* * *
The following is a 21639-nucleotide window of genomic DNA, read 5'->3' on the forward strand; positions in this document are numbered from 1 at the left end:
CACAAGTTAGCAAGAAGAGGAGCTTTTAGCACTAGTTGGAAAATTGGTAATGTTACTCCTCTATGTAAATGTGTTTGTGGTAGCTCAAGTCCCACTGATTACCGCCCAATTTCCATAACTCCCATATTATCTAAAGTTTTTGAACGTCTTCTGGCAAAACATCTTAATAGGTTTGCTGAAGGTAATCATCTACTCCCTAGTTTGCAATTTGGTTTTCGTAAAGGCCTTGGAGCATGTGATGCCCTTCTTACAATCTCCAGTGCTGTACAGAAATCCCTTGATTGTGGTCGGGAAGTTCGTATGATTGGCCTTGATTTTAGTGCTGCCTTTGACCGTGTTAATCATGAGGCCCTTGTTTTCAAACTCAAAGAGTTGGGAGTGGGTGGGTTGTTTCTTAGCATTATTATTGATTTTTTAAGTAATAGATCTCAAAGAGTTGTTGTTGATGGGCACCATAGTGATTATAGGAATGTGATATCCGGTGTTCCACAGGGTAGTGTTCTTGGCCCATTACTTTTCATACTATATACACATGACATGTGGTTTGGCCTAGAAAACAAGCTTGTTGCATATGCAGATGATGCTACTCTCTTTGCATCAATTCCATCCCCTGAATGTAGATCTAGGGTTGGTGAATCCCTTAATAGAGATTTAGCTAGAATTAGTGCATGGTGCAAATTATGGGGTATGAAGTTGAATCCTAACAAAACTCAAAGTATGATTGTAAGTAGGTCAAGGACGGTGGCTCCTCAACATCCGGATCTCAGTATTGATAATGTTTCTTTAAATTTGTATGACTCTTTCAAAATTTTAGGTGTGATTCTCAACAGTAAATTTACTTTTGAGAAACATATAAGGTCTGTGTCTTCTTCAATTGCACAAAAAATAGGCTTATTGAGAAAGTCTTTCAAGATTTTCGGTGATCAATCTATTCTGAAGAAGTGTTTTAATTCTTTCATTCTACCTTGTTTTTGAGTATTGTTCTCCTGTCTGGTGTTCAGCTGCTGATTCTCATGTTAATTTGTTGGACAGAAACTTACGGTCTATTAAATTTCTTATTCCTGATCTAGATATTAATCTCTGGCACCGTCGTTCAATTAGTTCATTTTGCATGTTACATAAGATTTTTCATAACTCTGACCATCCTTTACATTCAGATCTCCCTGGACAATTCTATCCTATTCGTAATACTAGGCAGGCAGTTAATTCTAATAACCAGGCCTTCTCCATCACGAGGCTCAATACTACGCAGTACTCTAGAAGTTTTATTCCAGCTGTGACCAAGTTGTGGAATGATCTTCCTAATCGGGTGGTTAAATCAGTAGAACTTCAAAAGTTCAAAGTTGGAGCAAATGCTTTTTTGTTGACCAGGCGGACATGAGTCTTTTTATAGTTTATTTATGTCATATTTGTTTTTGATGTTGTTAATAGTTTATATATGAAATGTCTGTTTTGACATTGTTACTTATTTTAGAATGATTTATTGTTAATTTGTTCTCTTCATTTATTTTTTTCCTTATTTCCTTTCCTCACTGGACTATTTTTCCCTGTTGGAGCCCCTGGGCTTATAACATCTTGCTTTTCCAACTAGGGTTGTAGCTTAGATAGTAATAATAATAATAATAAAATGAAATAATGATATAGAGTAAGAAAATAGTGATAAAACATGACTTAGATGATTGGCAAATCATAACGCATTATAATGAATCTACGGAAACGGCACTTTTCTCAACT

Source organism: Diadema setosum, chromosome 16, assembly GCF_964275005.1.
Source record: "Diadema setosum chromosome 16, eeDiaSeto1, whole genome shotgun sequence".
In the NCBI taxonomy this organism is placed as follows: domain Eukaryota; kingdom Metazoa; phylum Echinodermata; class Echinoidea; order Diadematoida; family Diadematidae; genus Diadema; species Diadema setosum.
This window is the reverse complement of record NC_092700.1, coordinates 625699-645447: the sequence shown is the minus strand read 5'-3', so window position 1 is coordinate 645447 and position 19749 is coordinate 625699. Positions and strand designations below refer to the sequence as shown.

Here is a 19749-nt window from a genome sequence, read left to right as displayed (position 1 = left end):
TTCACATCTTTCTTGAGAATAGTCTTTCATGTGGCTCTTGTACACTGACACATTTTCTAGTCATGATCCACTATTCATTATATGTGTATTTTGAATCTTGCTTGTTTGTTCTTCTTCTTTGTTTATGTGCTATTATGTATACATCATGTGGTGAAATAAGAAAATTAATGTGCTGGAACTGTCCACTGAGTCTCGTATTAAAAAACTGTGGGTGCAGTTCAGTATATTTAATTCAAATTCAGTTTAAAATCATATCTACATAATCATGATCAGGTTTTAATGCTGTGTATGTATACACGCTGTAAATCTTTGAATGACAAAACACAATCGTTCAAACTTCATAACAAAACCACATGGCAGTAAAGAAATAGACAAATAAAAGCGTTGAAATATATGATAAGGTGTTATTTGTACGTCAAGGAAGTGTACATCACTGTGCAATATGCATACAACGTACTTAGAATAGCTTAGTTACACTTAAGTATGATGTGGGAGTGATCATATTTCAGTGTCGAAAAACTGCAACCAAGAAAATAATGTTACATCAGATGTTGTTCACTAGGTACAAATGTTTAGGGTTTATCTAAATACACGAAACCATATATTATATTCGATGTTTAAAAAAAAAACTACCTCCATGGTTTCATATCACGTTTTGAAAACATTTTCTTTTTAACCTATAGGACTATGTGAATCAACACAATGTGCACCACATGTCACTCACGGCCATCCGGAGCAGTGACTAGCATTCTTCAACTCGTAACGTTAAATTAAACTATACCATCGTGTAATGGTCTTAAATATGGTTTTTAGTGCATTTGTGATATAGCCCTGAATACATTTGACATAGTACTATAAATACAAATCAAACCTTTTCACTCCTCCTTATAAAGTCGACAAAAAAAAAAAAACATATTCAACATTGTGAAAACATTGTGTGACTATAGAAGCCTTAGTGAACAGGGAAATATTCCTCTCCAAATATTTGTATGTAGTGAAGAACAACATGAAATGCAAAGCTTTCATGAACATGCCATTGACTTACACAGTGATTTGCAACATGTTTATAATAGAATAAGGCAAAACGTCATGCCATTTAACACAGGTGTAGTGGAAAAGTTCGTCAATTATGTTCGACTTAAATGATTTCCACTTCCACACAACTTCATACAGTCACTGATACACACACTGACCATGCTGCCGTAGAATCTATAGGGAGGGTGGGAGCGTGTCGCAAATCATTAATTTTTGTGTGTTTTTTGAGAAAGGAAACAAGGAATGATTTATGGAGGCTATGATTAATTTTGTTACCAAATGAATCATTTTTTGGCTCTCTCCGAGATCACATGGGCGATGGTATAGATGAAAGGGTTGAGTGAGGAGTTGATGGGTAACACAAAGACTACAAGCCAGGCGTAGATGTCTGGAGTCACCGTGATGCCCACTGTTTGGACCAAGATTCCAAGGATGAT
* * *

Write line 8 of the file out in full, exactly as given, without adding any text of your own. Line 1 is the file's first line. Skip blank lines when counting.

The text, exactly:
TTCACATCTTTCTTGAGAATAGTCTTTCATGTGGCTCTTGTACACTGACACATTTTCTAGTCATGATCCACTATTCATTATATGTGTATTTTGAATCTTGCTTGTTTGTTCTTCTTCTTTGTTTATGTGCTATTATGTATACATCATGTGGTGAAATAAGAAAATTAATGTGCTGGAACTGTCCACTGAGTCTCGTATTAAAAAACTGTGGGTGCAGTTCAGTATATTTAATTCAAATTCAGTTTAAAATCATATCTACATAATCATGATCAGGTTTTAATGCTGTGTATGTATACACGCTGTAAATCTTTGAATGACAAAACACAATCGTTCAAACTTCATAACAAAACCACATGGCAGTAAAGAAATAGACAAATAAAAGCGTTGAAATATATGATAAGGTGTTATTTGTACGTCAAGGAAGTGTACATCACTGTGCAATATGCATACAACGTACTTAGAATAGCTTAGTTACACTTAAGTATGATGTGGGAGTGATCATATTTCAGTGTCGAAAAACTGCAACCAAGAAAATAATGTTACATCAGATGTTGTTCACTAGGTACAAATGTTTAGGGTTTATCTAAATACACGAAACCATATATTATATTCGATGTTTAAAAAAAAAACTACCTCCATGGTTTCATATCACGTTTTGAAAACATTTTCTTTTTAACCTATAGGACTATGTGAATCAACACAATGTGCACCACATGTCACTCACGGCCATCCGGAGCAGTGACTAGCATTCTTCAACTCGTAACGTTAAATTAAACTATACCATCGTGTAATGGTCTTAAATATGGTTTTTAGTGCATTTGTGATATAGCCCTGAATACATTTGACATAGTACTATAAATACAAATCAAACCTTTTCACTCCTCCTTATAAAGTCGACAAAAAAAAAAAAACATATTCAACATTGTGAAAACATTGTGTGACTATAGAAGCCTTAGTGAACAGGGAAATATTCCTCTCCAAATATTTGTATGTAGTGAAGAACAACATGAAATGCAAAGCTTTCATGAACATGCCATTGACTTACACAGTGATTTGCAACATGTTTATAATAGAATAAGGCAAAACGTCATGCCATTTAACACAGGTGTAGTGGAAAAGTTCGTCAATTATGTTCGACTTAAATGATTTCCACTTCCACACAACTTCATACAGTCACTGATACACACACTGACCATGCTGCCGTAGAATCTATAGGGAGGGTGGGAGCGTGTCGCAAATCATTAATTTTTGTGTGTTTTTTGAGAAAGGAAACAAGGAATGATTTATGGAGGCTATGATTAATTTTGTTACCAAATGAATCATTTTTTGGCTCTCTCCGAGATCACATGGGCGATGGTATAGATGAAAGGGTTGAGTGAGGAGTTGATGGGTAACACAAAGACTACAAGCCAGGCGTAGATGTCTGGAGTCACCGTGATGCCCACTGTTTGGACCAAGATTCCAAGGATGAT